The statements, as old as they are, seem to be relating to a technology once possessed by gods and kings (i.e., the Egyptian "elite") sometime in the dim beginnings of Egypt's cultural past. The texts themselves aren't as old as Atlantis, but the technologies represented could very well be. We are fortunate indeed to be in possession of these treasured old texts. Maybe someday their meaning will be better understood.


Over the stone markers which were laid up around Akhenaton's city at Tel el-Amarna, it is said that the God Aton appeared in person to the Pharaoh Akhenaton in the form of a "huge shining disk" which came to earth at the precise site where the new city was to be constructed (Perry, 2009). Question: Did Akhenaton choose the sun-disk as his god because of the mere outward appearance of an extraterrestrial sky-ship? The following Egyptian text may apply to that, or a similar, event:

"This happened, the result of which also was recorded . . . The very appearance of a DISC REFULGENTE on the part of the enraptured Amenophis, happened while the Pharaoh was on a lion hunt, and being in broad daylight, their eyes fastened on a DISC REFULGENTE . . . thus this document." (Re-translated from French)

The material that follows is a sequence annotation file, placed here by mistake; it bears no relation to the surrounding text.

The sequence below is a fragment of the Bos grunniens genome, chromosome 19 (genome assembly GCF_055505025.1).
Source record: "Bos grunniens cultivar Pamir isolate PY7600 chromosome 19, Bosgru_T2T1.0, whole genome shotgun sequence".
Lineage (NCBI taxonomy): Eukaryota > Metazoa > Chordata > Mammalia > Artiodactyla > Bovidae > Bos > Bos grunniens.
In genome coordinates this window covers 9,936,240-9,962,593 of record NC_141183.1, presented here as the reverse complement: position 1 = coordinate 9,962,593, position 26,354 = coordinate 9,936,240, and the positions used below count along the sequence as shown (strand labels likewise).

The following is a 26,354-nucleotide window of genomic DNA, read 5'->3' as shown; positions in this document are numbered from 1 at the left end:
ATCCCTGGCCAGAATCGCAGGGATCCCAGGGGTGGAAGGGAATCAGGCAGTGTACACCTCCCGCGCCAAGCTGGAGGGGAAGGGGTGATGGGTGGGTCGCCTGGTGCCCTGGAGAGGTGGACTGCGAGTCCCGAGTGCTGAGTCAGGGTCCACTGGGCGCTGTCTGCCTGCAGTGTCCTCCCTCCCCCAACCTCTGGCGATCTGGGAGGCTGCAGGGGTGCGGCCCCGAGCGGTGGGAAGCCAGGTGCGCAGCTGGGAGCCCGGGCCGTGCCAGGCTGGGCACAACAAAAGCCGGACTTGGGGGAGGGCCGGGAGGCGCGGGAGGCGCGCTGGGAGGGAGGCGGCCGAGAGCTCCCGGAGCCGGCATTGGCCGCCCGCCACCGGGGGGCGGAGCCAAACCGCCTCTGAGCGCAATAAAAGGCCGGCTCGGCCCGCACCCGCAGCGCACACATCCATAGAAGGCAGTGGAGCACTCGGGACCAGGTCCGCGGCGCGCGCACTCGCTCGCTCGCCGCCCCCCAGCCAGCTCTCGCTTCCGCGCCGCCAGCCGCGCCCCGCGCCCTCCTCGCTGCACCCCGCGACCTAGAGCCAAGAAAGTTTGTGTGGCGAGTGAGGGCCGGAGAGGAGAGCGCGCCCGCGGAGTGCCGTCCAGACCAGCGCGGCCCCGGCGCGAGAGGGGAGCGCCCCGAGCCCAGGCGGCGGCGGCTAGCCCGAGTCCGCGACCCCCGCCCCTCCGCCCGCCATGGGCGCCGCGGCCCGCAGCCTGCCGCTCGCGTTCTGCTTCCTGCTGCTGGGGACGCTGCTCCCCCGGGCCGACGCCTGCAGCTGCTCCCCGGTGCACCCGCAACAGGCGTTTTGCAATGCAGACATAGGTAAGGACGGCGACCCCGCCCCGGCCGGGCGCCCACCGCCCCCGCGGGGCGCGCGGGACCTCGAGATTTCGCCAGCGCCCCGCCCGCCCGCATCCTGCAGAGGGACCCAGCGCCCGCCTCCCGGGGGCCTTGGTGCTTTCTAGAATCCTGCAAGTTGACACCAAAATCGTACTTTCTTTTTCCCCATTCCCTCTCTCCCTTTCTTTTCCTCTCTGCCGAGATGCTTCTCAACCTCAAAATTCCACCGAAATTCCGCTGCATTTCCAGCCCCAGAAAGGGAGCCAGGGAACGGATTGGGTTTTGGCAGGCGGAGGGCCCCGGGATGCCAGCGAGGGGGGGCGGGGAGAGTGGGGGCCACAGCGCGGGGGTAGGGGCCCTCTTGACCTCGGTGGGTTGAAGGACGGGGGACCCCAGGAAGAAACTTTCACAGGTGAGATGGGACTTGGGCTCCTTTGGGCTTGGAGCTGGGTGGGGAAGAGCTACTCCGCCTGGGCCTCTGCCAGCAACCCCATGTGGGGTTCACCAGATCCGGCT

The Disk of the Sun (Aten) extending its rays

Amenophis is the Greek form of Amenhotep. Although Amenophis is usually associated with Amenhotep I, the text doesn't say which Amenhotep was involved in this particular experience. Thus, the possibility exists that it could be Amenhotep IV, the pharaoh who changed his name to "Akhenaten" because of the "shining disc" experience described immediately above.

Just a few things for you to think about, my friends.


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Latest update: 6 Oct 2012.